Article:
Suspect arrested in Slovakia for spreading hate speech and 3D printed weapons manuals

(Source: Europol)

An investigation by the Slovak National Crime Agency (Národná kriminálna agentúra/NAKA), the Slovak Military Intelligence (Vojenské spravodajstvo), the Slovak Police (Príslušníci / PZ SR), supported by the Czech National Organized Crime Agency (Národní centrála proti organizovanému zločinu/NCOZ), the US FBI, Europol and Eurojust, led to the arrest of a dangerous right-wing extremist. The individual, known in the international far-right cyberspace, is suspected of spreading extremist hate speech and terrorist activities. Linked to groups and individuals spreading neo-Nazi, far-right and white supremacist extremist propaganda, he is part of the so-called Siege extremist movement. This online extremist community is connected online, though simultaneously grounded in ‘offline action’. The followers of the Siege movement share a philosophical and political orientation, as well as a spiritual outlook dominated by hatred and anchored in fascist ideology.

The suspect allegedly published instructions and diagrams for manufacturing improvised cold weapons, home-produced automatic firearms, explosives and mines, and instructions for sabotage attacks. The instructions include the domestic production of automatic firearms manufactured in combination with 3D-printable parts and home-made metal parts. The suspect is currently under custody, awaiting further proceedings. During the raids on 11 May in Slovakia and 23 May in Czechia, law enforcement authorities uncovered a highly sophisticated 3D printer and electronic devices, which are currently under expert examination.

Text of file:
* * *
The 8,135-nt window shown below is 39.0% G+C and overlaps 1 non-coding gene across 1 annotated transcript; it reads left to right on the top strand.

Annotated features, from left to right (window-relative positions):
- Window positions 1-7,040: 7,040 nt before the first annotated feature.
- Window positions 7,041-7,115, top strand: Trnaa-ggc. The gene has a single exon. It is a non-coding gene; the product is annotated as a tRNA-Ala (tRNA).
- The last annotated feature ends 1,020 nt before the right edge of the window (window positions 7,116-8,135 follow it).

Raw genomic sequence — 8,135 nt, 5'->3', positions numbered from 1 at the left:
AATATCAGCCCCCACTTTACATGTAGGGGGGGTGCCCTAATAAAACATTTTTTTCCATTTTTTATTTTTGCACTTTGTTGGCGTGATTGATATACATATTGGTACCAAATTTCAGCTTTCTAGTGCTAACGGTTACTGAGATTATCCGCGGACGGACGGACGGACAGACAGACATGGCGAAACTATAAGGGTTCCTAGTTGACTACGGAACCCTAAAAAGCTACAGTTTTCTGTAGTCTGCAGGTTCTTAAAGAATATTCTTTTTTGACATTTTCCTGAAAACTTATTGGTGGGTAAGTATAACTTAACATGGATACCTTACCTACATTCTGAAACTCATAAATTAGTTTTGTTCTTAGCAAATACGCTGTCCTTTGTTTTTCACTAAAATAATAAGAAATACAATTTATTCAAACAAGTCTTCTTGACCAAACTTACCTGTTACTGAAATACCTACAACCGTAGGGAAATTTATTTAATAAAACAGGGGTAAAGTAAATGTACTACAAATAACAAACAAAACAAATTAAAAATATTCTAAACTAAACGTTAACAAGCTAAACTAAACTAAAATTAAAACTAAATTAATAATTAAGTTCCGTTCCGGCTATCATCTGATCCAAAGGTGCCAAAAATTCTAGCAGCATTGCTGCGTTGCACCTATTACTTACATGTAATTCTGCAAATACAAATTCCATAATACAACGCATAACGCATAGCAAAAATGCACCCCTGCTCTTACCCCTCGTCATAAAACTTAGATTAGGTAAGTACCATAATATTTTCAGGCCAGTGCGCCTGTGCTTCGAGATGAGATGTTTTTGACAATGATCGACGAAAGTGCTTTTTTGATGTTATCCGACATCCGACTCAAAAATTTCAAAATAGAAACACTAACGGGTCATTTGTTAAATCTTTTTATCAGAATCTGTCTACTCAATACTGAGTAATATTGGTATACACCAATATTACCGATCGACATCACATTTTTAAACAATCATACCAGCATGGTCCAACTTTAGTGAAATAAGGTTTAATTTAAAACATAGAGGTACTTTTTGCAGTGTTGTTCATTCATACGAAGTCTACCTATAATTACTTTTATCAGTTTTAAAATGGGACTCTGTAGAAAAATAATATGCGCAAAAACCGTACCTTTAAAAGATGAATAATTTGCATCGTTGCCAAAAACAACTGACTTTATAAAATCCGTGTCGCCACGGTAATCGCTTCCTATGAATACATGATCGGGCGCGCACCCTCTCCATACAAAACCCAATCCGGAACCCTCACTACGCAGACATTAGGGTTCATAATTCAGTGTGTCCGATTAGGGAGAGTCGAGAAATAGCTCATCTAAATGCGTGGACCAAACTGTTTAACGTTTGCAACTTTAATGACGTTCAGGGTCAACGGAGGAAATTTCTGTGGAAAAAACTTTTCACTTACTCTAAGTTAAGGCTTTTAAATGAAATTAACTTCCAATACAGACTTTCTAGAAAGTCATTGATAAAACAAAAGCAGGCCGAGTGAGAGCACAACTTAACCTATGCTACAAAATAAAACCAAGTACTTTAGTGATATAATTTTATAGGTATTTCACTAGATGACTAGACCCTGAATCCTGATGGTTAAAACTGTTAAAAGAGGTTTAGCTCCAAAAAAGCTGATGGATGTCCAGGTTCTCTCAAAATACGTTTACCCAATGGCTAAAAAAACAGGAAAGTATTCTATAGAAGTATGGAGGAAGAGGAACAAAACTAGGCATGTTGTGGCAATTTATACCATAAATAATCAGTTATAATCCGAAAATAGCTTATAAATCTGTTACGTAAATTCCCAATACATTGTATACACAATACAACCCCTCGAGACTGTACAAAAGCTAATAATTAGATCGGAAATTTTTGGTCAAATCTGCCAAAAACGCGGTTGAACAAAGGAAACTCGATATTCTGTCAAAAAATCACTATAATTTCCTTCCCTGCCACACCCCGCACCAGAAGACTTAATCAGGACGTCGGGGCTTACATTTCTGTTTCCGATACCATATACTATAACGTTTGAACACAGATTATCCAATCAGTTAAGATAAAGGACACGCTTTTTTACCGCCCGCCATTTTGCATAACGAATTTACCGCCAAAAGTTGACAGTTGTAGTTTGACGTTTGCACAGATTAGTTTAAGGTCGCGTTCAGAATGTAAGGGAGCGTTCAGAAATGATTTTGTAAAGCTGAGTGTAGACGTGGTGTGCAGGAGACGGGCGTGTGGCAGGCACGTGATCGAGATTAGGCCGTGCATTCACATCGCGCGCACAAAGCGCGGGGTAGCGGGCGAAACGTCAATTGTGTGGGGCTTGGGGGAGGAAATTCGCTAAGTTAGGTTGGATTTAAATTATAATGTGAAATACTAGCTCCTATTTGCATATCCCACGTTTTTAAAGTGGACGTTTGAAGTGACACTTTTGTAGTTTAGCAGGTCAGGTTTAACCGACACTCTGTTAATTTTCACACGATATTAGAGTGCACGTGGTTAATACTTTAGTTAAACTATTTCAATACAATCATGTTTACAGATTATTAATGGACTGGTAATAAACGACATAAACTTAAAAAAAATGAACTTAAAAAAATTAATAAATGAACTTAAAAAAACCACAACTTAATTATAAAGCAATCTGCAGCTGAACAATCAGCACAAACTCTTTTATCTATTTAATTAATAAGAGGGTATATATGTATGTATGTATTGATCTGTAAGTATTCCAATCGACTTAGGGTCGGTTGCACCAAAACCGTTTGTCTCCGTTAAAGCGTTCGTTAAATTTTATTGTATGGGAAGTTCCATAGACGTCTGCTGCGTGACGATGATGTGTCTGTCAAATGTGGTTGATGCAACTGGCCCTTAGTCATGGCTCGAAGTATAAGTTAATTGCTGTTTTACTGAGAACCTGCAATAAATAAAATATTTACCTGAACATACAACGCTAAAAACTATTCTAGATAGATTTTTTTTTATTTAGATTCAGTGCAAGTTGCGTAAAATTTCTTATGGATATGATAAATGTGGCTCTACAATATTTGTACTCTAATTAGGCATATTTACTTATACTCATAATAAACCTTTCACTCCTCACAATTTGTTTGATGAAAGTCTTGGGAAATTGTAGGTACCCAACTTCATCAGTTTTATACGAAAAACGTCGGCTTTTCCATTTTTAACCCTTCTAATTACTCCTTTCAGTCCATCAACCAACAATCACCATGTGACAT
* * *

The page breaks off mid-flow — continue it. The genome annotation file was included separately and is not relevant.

Strong inter-agency cooperation

The Slovak National Crime Agency and the Slovak Military Intelligence Service, both Europol’s partner authorities with competencies to investigate crimes related to right-wing terrorism and violent extremism, cooperated in a unique way to develop the investigation. The Military Intelligence Service detected the suspect through its specialised activities and instigated an intense and successful judicial investigation led by the NAKA. The Czech National Organized Crime Agency strongly supported Slovak colleagues with the operational investigation and evidence gathering.

Europol facilitated the information exchange and provided operational analysis. An Operational Task Force was also established to coordinate the operational activities. Europol’s experts from different units supported the investigations with operational intelligence analysis. On the Action Days, Europol provided support by deploying two experts to Slovakia to cross-check operational information against Europol’s databases and provide links to investigators in the field. Europol also provided technical support for the analysis of the seized electronic devices. Eurojust set up a joint investigation team between Czechia and Slovakia to coordinate the judicial actions.

Headquartered in The Hague, the Netherlands, Europol supports the 27 EU Member States in their fight against terrorism, cybercrime and other serious and organised forms of crime. We also work with many non-EU partner states and international organisations. From its various threat assessments to its intelligence-gathering and operational activities, Europol has the tools and resources it needs to do its part in making Europe safer.

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